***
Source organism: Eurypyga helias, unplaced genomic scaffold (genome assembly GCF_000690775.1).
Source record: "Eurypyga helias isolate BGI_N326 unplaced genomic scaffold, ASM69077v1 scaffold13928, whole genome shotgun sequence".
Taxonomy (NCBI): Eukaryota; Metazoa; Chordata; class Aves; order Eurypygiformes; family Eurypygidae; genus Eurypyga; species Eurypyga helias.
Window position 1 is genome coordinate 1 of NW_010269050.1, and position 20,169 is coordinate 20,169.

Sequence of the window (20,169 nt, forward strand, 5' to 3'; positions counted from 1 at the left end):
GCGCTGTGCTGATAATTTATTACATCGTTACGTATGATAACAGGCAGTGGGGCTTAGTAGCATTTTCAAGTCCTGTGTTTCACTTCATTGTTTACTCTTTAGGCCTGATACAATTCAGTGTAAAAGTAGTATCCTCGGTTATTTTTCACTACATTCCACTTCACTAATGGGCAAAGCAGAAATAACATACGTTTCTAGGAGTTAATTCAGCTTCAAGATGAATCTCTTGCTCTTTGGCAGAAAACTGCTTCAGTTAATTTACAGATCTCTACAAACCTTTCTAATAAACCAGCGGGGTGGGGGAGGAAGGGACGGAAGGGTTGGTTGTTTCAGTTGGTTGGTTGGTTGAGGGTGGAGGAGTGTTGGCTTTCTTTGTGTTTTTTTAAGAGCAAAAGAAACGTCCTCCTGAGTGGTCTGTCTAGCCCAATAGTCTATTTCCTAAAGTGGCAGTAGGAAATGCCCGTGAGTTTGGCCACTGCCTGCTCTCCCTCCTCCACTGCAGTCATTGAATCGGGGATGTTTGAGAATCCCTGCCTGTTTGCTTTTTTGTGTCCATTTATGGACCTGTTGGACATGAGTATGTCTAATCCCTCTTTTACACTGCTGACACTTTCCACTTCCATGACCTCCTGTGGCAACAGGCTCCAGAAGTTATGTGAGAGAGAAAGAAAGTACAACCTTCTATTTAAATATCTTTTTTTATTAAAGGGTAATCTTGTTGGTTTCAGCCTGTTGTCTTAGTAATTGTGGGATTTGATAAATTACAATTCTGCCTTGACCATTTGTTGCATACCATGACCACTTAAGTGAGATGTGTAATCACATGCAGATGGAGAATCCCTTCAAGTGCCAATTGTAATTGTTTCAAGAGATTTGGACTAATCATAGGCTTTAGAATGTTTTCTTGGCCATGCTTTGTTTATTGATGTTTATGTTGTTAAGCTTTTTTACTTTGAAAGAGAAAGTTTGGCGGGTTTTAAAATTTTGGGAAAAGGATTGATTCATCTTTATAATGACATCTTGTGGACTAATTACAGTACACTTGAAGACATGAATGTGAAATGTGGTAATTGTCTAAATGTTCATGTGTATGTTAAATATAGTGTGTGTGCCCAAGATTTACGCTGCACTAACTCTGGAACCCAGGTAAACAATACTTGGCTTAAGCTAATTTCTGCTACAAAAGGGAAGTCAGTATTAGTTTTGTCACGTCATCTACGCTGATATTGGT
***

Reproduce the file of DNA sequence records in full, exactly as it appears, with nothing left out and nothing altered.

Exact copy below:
Source organism: Eurypyga helias, unplaced genomic scaffold (genome assembly GCF_000690775.1).
Source record: "Eurypyga helias isolate BGI_N326 unplaced genomic scaffold, ASM69077v1 scaffold13928, whole genome shotgun sequence".
Taxonomy (NCBI): Eukaryota; Metazoa; Chordata; class Aves; order Eurypygiformes; family Eurypygidae; genus Eurypyga; species Eurypyga helias.
Window position 1 is genome coordinate 1 of NW_010269050.1, and position 20,169 is coordinate 20,169.

Sequence of the window (20,169 nt, forward strand, 5' to 3'; positions counted from 1 at the left end):
GCGCTGTGCTGATAATTTATTACATCGTTACGTATGATAACAGGCAGTGGGGCTTAGTAGCATTTTCAAGTCCTGTGTTTCACTTCATTGTTTACTCTTTAGGCCTGATACAATTCAGTGTAAAAGTAGTATCCTCGGTTATTTTTCACTACATTCCACTTCACTAATGGGCAAAGCAGAAATAACATACGTTTCTAGGAGTTAATTCAGCTTCAAGATGAATCTCTTGCTCTTTGGCAGAAAACTGCTTCAGTTAATTTACAGATCTCTACAAACCTTTCTAATAAACCAGCGGGGTGGGGGAGGAAGGGACGGAAGGGTTGGTTGTTTCAGTTGGTTGGTTGGTTGAGGGTGGAGGAGTGTTGGCTTTCTTTGTGTTTTTTTAAGAGCAAAAGAAACGTCCTCCTGAGTGGTCTGTCTAGCCCAATAGTCTATTTCCTAAAGTGGCAGTAGGAAATGCCCGTGAGTTTGGCCACTGCCTGCTCTCCCTCCTCCACTGCAGTCATTGAATCGGGGATGTTTGAGAATCCCTGCCTGTTTGCTTTTTTGTGTCCATTTATGGACCTGTTGGACATGAGTATGTCTAATCCCTCTTTTACACTGCTGACACTTTCCACTTCCATGACCTCCTGTGGCAACAGGCTCCAGAAGTTATGTGAGAGAGAAAGAAAGTACAACCTTCTATTTAAATATCTTTTTTTATTAAAGGGTAATCTTGTTGGTTTCAGCCTGTTGTCTTAGTAATTGTGGGATTTGATAAATTACAATTCTGCCTTGACCATTTGTTGCATACCATGACCACTTAAGTGAGATGTGTAATCACATGCAGATGGAGAATCCCTTCAAGTGCCAATTGTAATTGTTTCAAGAGATTTGGACTAATCATAGGCTTTAGAATGTTTTCTTGGCCATGCTTTGTTTATTGATGTTTATGTTGTTAAGCTTTTTTACTTTGAAAGAGAAAGTTTGGCGGGTTTTAAAATTTTGGGAAAAGGATTGATTCATCTTTATAATGACATCTTGTGGACTAATTACAGTACACTTGAAGACATGAATGTGAAATGTGGTAATTGTCTAAATGTTCATGTGTATGTTAAATATAGTGTGTGTGCCCAAGATTTACGCTGCACTAACTCTGGAACCCAGGTAAACAATACTTGGCTTAAGCTAATTTCTGCTACAAAAGGGAAGTCAGTATTAGTTTTGTCACGTCATCTACGCTGATATTGGT